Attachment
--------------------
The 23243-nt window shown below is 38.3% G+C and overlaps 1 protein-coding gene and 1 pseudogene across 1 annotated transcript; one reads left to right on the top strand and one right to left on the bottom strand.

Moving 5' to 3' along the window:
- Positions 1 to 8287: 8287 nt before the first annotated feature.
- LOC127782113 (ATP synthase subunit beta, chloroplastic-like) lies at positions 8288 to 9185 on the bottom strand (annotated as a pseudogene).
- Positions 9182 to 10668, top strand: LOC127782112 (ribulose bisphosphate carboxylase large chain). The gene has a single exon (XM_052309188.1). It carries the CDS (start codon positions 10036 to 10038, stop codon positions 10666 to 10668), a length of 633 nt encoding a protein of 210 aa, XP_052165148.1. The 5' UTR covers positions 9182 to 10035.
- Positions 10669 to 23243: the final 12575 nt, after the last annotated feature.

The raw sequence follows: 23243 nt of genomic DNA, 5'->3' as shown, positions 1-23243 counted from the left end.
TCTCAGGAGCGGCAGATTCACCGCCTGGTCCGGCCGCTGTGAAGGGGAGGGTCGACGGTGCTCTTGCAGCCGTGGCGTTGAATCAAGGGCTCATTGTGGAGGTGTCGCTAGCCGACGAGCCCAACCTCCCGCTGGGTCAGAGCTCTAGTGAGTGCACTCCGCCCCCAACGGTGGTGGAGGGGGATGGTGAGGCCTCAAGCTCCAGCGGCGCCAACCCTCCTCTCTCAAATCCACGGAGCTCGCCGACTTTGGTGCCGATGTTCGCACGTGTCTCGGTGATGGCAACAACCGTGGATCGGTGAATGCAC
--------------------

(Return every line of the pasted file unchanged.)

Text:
The 23243-nt window shown below is 38.3% G+C and overlaps 1 protein-coding gene and 1 pseudogene across 1 annotated transcript; one reads left to right on the top strand and one right to left on the bottom strand.

Moving 5' to 3' along the window:
- Positions 1 to 8287: 8287 nt before the first annotated feature.
- LOC127782113 (ATP synthase subunit beta, chloroplastic-like) lies at positions 8288 to 9185 on the bottom strand (annotated as a pseudogene).
- Positions 9182 to 10668, top strand: LOC127782112 (ribulose bisphosphate carboxylase large chain). The gene has a single exon (XM_052309188.1). It carries the CDS (start codon positions 10036 to 10038, stop codon positions 10666 to 10668), a length of 633 nt encoding a protein of 210 aa, XP_052165148.1. The 5' UTR covers positions 9182 to 10035.
- Positions 10669 to 23243: the final 12575 nt, after the last annotated feature.

The raw sequence follows: 23243 nt of genomic DNA, 5'->3' as shown, positions 1-23243 counted from the left end.
TCTCAGGAGCGGCAGATTCACCGCCTGGTCCGGCCGCTGTGAAGGGGAGGGTCGACGGTGCTCTTGCAGCCGTGGCGTTGAATCAAGGGCTCATTGTGGAGGTGTCGCTAGCCGACGAGCCCAACCTCCCGCTGGGTCAGAGCTCTAGTGAGTGCACTCCGCCCCCAACGGTGGTGGAGGGGGATGGTGAGGCCTCAAGCTCCAGCGGCGCCAACCCTCCTCTCTCAAATCCACGGAGCTCGCCGACTTTGGTGCCGATGTTCGCACGTGTCTCGGTGATGGCAACAACCGTGGATCGGTGAATGCAC